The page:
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Патент USA US2069139

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Jan. 26, 1937.
H. FLATH ER
2,069,139
GRAIN CLEANER, SEPARATOR,AND THE LIKE
Filed June 15, 1934
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2,069,139
Patented Jan. 26, 1937
UNETEE STATES PATENT OFFICE
2,069,139
GRAIN CLEANER, SEPARATOR, AND
THE LIKE
Harry Flather, Brisbane, Australia, assignor to
Brisbane Machinery Co. (Pty.) Ltd, South
Brisbane, Queensland, Australia
Application June 15, 1934, Serial No. 7305101
1 Claim. (Cl. 209—234)
This invention relates to improvements in
grain cleaners, separators, and the like.
It is recognized that grain on leaving the
0
over the rotating conveyor, a rectangular sieve
farms contains straws, string, stalks, dust, small
seeds, broken grains, oats, barley, nail, wood and
of ?ne wire mesh obtaining its action by means
of cams and rods at one end and pivoted at the
the like, which must be separate from the grain
before being considered to be in a suitable state
for the process of manufacture into ?our and
set up in a wood or iron frame and the shafts so
other products.
lo
at a slow speed, a wire mesh cylinder which
treats any good material which may be carried
‘
Numerous types of machine are in use to ef
opposite end; the whole of this combination being
connected that the machine can be driven from
a single power actuated belt, chain or by other
suitable means.
fect this separation, but the actions employed
such as, vibratory, reciprocating, gyrating and
drum, like, allow so large a percentage of the for
eign materials to pass through the meshes or
The accompanying drawing illustrate a ma
chine designed to operate as a scalper and clean
er or aspirator. In the said drawing like char
holes along with the grain that there is room for
a machine combining novel devices and combi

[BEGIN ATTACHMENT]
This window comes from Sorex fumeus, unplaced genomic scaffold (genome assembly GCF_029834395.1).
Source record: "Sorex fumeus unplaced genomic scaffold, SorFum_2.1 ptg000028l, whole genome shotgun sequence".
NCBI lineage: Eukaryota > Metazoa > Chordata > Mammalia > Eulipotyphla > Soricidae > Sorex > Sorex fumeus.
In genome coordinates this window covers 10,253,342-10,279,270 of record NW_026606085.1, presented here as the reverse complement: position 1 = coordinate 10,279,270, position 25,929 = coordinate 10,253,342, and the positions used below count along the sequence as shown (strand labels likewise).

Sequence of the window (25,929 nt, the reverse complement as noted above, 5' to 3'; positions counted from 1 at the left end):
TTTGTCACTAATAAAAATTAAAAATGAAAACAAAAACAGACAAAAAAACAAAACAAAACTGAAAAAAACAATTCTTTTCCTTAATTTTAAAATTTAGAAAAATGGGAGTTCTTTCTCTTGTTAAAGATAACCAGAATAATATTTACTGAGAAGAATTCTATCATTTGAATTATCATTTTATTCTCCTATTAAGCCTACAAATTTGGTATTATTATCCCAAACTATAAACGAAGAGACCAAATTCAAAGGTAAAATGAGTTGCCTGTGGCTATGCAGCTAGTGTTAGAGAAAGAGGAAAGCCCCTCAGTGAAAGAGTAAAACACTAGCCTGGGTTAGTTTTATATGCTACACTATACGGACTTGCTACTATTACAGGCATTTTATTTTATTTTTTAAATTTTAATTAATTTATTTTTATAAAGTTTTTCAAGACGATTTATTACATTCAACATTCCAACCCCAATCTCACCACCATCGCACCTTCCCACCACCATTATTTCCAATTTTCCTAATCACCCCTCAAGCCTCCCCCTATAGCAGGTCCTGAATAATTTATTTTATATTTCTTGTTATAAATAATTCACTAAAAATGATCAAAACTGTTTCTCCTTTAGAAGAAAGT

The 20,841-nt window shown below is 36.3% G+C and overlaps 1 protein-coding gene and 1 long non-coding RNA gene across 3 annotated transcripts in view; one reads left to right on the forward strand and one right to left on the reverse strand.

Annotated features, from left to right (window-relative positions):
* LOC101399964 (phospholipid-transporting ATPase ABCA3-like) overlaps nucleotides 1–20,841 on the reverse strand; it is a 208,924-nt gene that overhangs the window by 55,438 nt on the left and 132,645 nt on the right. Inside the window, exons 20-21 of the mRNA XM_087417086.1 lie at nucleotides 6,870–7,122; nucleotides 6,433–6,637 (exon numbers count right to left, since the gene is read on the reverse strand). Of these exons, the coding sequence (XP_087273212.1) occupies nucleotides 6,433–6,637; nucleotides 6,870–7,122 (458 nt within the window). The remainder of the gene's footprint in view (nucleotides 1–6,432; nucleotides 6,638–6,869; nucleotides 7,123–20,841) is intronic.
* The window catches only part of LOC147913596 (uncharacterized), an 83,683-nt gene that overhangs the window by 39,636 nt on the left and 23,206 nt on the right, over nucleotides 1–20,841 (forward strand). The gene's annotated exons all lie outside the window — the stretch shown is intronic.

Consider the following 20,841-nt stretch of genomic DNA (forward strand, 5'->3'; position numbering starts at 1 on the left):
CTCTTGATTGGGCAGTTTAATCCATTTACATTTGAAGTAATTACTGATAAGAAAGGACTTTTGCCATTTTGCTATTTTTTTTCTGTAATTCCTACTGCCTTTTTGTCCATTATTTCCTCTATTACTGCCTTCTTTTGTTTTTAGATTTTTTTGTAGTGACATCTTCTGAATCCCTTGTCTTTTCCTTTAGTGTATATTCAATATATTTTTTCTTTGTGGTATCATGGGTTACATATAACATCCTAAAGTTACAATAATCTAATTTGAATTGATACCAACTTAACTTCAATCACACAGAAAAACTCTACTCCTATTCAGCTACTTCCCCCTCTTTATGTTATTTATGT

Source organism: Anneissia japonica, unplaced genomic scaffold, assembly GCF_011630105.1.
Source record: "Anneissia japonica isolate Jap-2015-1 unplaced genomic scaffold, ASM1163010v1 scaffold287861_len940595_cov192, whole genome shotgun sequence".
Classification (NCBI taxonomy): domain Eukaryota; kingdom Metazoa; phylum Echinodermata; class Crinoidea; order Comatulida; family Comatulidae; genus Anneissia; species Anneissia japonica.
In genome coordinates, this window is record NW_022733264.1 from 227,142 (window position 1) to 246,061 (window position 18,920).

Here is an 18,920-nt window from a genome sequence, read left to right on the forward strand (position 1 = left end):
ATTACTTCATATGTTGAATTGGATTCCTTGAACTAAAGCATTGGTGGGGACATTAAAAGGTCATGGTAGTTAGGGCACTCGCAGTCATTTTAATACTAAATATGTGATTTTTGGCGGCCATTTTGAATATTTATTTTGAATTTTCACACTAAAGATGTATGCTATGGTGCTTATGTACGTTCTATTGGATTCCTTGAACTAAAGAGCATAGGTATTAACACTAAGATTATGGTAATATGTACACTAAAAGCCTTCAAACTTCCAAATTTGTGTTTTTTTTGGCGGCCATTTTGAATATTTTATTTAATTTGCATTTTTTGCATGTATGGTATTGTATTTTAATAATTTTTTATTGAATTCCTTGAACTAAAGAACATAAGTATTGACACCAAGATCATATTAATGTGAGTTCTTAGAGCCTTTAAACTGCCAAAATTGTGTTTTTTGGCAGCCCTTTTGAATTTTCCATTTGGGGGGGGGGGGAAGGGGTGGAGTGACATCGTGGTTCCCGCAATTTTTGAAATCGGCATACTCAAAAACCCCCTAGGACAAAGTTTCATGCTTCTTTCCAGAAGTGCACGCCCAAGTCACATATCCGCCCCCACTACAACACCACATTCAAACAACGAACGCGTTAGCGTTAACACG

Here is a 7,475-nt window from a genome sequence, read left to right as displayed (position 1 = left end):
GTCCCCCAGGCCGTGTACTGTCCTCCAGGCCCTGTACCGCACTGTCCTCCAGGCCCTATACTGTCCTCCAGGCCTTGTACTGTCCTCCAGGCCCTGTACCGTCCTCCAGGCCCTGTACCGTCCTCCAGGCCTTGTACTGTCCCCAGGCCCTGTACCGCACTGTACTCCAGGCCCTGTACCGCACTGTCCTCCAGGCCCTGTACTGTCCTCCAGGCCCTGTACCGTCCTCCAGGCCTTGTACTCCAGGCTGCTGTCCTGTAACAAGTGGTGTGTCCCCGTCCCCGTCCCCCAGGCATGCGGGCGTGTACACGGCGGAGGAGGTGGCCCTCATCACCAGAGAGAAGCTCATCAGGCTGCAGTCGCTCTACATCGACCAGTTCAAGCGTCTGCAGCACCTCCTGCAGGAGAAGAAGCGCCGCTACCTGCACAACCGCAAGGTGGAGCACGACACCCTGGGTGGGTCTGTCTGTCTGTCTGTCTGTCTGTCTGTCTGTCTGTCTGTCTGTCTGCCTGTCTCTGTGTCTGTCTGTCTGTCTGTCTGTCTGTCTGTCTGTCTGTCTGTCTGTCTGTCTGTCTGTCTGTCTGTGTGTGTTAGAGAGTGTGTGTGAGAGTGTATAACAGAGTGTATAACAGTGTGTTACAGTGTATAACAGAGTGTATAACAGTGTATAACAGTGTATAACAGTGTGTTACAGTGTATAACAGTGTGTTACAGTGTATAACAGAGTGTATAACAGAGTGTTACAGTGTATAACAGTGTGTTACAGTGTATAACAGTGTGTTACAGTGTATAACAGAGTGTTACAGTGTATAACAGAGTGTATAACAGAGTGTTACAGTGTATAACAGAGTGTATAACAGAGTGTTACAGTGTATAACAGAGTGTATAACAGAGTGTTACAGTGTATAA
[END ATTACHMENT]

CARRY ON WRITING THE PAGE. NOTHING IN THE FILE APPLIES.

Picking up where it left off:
views.
Fig.
Fig.
AA.
Fig.
BB.
Fig.
nation not hitherto employed.
The object of this invention is to attain greater
e?iciency; the novel devices and combinations
20 allowing for each machine having a wide range
of capacities. A machine built to treat say 100
tons of grain per hour efficiently is capable of
treating 20 tons with equal ef?ciency.
The action of the machine is such that no
25 banking up of the grain takes place as is essen
tial in some other types of machines. Whereas
these other types of machines have actions which
cause a disturbing influence on the whole con
glomeration of stocks which are being treated;
30 with the machine herein described there are no
such disturbing actions in the primary mechani
cal separation of the straws, string, stalks and
the like, as these large materials once they come
in contact with the conveyor lie practically dor
35 mant whilst being carried on and over the end
of the conveyor, whilst advantage is taken of
the grain being oval and having a tendency to
roll through the mesh at the least provocation,
and for these reasons relatively ?ne meshes can
40 be employed, thus giving a highly efficient result.
In connection with the machine I employ an
exhausting system common to this type of ma
acters indicate like parts throughout the several
l is an end view.
2 is a longitudinal view through the line
3 is a longitudinal view through the line
20
4 is a detail sectional View taken on line
5-5, Fig. 1.
As illustrated in the drawing the machine com
prises a hopper or supply spout l6 and by means
of an automatic gate 2 the grain is spread evenly 25
on to an inclined feed plate 4 ?tted with hinged
flap 5 which feeds the grain across the width of